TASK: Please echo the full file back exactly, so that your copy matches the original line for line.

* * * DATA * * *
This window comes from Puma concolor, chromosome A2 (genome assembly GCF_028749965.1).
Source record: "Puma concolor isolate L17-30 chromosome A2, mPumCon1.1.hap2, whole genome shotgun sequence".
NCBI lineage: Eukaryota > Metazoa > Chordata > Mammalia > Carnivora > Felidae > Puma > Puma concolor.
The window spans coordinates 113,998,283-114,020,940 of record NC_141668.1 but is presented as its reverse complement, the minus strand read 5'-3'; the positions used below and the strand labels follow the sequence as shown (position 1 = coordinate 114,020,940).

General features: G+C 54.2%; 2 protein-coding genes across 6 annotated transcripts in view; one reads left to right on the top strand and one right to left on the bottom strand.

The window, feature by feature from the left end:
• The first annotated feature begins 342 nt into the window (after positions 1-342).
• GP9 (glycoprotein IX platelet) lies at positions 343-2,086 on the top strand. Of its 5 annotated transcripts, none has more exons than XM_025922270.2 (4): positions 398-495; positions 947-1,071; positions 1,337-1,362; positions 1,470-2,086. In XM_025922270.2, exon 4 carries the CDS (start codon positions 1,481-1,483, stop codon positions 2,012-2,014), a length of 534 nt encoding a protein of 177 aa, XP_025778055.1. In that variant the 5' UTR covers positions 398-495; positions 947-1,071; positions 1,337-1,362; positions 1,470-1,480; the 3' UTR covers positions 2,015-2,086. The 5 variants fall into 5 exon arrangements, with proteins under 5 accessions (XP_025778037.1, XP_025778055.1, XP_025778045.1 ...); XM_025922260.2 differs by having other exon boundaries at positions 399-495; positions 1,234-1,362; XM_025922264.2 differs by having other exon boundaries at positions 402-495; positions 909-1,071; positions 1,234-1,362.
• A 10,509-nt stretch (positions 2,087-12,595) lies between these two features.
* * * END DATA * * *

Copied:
This window comes from Puma concolor, chromosome A2 (genome assembly GCF_028749965.1).
Source record: "Puma concolor isolate L17-30 chromosome A2, mPumCon1.1.hap2, whole genome shotgun sequence".
NCBI lineage: Eukaryota > Metazoa > Chordata > Mammalia > Carnivora > Felidae > Puma > Puma concolor.
The window spans coordinates 113,998,283-114,020,940 of record NC_141668.1 but is presented as its reverse complement, the minus strand read 5'-3'; the positions used below and the strand labels follow the sequence as shown (position 1 = coordinate 114,020,940).

General features: G+C 54.2%; 2 protein-coding genes across 6 annotated transcripts in view; one reads left to right on the top strand and one right to left on the bottom strand.

The window, feature by feature from the left end:
• The first annotated feature begins 342 nt into the window (after positions 1-342).
• GP9 (glycoprotein IX platelet) lies at positions 343-2,086 on the top strand. Of its 5 annotated transcripts, none has more exons than XM_025922270.2 (4): positions 398-495; positions 947-1,071; positions 1,337-1,362; positions 1,470-2,086. In XM_025922270.2, exon 4 carries the CDS (start codon positions 1,481-1,483, stop codon positions 2,012-2,014), a length of 534 nt encoding a protein of 177 aa, XP_025778055.1. In that variant the 5' UTR covers positions 398-495; positions 947-1,071; positions 1,337-1,362; positions 1,470-1,480; the 3' UTR covers positions 2,015-2,086. The 5 variants fall into 5 exon arrangements, with proteins under 5 accessions (XP_025778037.1, XP_025778055.1, XP_025778045.1 ...); XM_025922260.2 differs by having other exon boundaries at positions 399-495; positions 1,234-1,362; XM_025922264.2 differs by having other exon boundaries at positions 402-495; positions 909-1,071; positions 1,234-1,362.
• A 10,509-nt stretch (positions 2,087-12,595) lies between these two features.